IWC students experience community development issues first-hand in Thailand
The six full- and six part-time students stayed in the rural community of Baan Kho Tai village in the Phibun Mungsahan District of Ubon Ratchathani Province in the northeast (Isan) region of Thailand. The village, located along the Mun River near the confluence with the Mekong main stream, is one of the affected communities from the Pak Mun Dam, the most controversial dam in Thailand’s history and in the Mekong region.
The students lived with local families, cooked and ate together and took part in their daily lives. They mixed with the head of the village, senior leaders, leaders of ceremonies (such as Chum, the mediator between humans and spirits), local wisdom leaders, the abbot, teachers, local health officers and community health volunteers, as well as the men, women and children of the village, and learned about household farming activities such as harvesting cassava and fishing. The students also learned from local NGOs and EGAT (Electricity Generating Authority of Thailand) about the Pak Mun Dam’s management.
"The intensive week in Thailand was amazing. The experience I had immersing myself into the village was moving and changed my perceptions on how to improve the livelihoods of people in rural areas." - Kimberly Worsham
"My favourite experience was learning the Isan language with the help of my Mae and translator, which was both fun and gave us a lot of laughs as I learned the pronunciation. I also had a blast visiting the primary school and singing songs with the young students there; they were so sweet and excited to include us in their activities! With my host family I talked about all kinds of things throughout the week, and we ended up connecting with each other well and they now feel like my own family. The food was phenomenal! It's not every day that you are given five different dishes to eat at once that are organic, homemade and that delicious. I hope to return to the village and visit in the future, since it's now my home-away-from-home," said participant Kimberly Worsham.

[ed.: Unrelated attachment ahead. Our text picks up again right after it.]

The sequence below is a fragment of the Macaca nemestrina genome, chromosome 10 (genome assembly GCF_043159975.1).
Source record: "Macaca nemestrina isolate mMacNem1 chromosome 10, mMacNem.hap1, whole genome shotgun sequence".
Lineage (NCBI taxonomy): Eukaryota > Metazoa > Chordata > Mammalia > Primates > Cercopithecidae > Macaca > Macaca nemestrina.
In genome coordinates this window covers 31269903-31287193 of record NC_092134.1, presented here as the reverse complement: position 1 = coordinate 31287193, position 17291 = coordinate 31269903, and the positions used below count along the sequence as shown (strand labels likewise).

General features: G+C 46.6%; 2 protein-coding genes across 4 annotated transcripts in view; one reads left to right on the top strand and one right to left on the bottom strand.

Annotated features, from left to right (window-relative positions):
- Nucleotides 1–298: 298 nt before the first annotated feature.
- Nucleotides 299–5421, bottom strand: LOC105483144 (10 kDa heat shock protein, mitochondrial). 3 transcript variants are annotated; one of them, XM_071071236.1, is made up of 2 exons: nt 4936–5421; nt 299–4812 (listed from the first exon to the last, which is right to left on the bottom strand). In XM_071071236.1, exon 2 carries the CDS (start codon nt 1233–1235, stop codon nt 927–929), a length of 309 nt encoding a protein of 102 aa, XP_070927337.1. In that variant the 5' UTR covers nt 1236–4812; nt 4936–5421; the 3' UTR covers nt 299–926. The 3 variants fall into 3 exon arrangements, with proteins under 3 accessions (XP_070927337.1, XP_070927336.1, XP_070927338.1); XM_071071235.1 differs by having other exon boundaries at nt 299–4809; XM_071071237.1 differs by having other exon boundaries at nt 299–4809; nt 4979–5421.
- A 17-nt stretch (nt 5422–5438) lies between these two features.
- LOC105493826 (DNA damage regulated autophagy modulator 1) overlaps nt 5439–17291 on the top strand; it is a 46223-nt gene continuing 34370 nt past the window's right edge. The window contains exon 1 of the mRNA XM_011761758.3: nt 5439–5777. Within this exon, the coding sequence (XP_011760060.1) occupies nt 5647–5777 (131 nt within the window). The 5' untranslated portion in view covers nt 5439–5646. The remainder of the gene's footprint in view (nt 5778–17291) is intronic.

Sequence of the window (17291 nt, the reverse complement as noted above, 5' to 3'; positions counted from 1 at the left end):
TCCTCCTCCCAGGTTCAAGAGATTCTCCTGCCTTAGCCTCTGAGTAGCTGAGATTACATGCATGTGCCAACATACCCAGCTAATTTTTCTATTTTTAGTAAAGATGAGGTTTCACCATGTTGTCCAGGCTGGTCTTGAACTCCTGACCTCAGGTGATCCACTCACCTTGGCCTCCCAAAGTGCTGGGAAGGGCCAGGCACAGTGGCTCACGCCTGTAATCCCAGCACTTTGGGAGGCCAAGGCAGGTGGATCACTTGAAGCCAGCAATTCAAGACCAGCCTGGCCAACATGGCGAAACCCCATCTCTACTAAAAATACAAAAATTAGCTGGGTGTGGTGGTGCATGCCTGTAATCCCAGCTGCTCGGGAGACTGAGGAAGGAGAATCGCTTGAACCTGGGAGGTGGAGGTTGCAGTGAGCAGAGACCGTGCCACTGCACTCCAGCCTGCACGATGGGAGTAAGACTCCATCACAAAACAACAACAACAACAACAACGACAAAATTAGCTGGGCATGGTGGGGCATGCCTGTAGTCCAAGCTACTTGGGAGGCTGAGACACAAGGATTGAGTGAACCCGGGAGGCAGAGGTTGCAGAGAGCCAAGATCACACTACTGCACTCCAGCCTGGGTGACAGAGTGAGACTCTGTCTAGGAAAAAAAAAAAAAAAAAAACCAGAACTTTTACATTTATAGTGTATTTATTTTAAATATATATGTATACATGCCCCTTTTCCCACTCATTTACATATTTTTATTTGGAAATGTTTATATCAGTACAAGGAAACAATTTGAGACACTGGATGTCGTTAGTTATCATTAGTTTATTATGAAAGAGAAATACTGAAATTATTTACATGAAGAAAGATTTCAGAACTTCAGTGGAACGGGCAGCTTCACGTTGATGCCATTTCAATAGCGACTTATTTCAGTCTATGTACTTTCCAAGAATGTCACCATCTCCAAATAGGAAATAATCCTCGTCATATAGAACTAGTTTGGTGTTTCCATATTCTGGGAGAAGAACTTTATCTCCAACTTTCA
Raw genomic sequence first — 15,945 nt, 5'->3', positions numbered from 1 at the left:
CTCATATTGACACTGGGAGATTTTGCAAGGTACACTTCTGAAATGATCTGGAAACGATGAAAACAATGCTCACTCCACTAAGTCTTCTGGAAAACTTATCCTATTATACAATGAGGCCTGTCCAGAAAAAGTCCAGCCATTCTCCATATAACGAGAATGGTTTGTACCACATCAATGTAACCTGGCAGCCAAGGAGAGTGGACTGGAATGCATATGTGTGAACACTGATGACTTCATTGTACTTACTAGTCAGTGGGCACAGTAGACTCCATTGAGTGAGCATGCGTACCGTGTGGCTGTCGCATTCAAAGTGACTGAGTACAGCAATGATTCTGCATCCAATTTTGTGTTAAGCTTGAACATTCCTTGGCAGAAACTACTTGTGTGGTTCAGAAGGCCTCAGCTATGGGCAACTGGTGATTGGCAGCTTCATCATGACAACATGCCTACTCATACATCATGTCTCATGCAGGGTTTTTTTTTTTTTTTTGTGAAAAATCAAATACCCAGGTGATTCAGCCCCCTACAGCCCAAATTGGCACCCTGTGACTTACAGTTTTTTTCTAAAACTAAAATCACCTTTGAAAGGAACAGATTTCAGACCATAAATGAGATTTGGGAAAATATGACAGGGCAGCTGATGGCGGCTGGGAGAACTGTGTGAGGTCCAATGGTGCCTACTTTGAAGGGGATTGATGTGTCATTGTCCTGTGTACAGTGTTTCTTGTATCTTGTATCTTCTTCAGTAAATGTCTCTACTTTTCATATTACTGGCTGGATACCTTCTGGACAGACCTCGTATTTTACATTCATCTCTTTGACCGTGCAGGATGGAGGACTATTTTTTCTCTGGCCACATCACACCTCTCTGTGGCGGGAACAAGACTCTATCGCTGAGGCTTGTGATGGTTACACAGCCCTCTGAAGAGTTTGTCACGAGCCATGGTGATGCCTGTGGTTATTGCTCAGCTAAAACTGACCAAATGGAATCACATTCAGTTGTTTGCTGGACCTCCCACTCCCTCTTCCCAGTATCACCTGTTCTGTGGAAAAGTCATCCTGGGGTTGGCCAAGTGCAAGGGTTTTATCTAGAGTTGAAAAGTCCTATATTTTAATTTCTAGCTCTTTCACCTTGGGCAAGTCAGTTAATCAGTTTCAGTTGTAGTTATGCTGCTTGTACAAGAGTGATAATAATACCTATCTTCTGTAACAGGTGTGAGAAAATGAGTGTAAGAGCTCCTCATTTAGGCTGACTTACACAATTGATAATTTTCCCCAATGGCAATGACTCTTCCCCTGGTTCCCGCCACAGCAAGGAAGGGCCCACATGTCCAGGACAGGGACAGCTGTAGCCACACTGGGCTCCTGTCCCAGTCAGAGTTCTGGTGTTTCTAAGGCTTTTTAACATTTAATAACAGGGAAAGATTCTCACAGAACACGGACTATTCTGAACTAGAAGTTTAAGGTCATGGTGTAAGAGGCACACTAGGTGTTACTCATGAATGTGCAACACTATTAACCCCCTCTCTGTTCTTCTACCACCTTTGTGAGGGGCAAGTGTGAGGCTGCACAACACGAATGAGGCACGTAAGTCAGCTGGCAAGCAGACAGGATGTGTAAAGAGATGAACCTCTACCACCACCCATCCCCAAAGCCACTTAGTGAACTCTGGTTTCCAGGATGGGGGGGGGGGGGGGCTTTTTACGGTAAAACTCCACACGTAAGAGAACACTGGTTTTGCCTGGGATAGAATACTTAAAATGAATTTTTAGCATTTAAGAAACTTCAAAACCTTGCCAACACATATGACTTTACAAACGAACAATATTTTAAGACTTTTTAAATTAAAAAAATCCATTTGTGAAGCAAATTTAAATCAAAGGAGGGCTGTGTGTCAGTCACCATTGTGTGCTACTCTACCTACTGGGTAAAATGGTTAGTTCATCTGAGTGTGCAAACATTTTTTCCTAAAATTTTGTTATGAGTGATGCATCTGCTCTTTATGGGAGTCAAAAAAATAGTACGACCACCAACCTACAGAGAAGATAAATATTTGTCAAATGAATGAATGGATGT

Using learning methods such as participatory rural appraisal, field observation, interviews and group discussions, the students explored the main issues of community development, impacts of the Pak Mun Dam on local livelihoods, water resource management, water supplies and usage, hygiene, and the cultural meanings of the Mun river.
They also met with Pak Mun’s community-based organisation, lecturers, including a fishery expert, from Ubon Ratchathani University, NGOs working on social movement around the Pak Mun Dam, the sub-district administrative organisation Or Bor Tor and the EGAT.
"I would say that the trip was an unforgettable experience. It was both heart-warming and humbling because – while our host families were struggling to make ends meet – they went out of their way to ensure that all our needs were met, always with a big smile. It's people like them that motivate me to work harder to bring about positive changes." - Denise Cheah
They walked around the village to map locations of key socio-economic and resource institutes, interviewed senior villagers and young generations, and created historical timelines and seasonal calendars to understand the transformation of rural communities and water management in the context of modernisation and Thailand’s political economy.
The trip also involved participation in group field work around topics including inter-generational perspectives on the dam, fish sanctuary management, adapting livelihoods to floods and droughts, and family hygiene. On the last day, the villagers performed sukwan, the essence of life ceremony, to bless the students with good luck, health and cheerful spirits.
For more information about the field trip or about IWC's Master of Integrated Water Management:
Published 12 December 2015.
Photos: courtesy of Dr Kanokwan Manoram and Kimberly Worsham.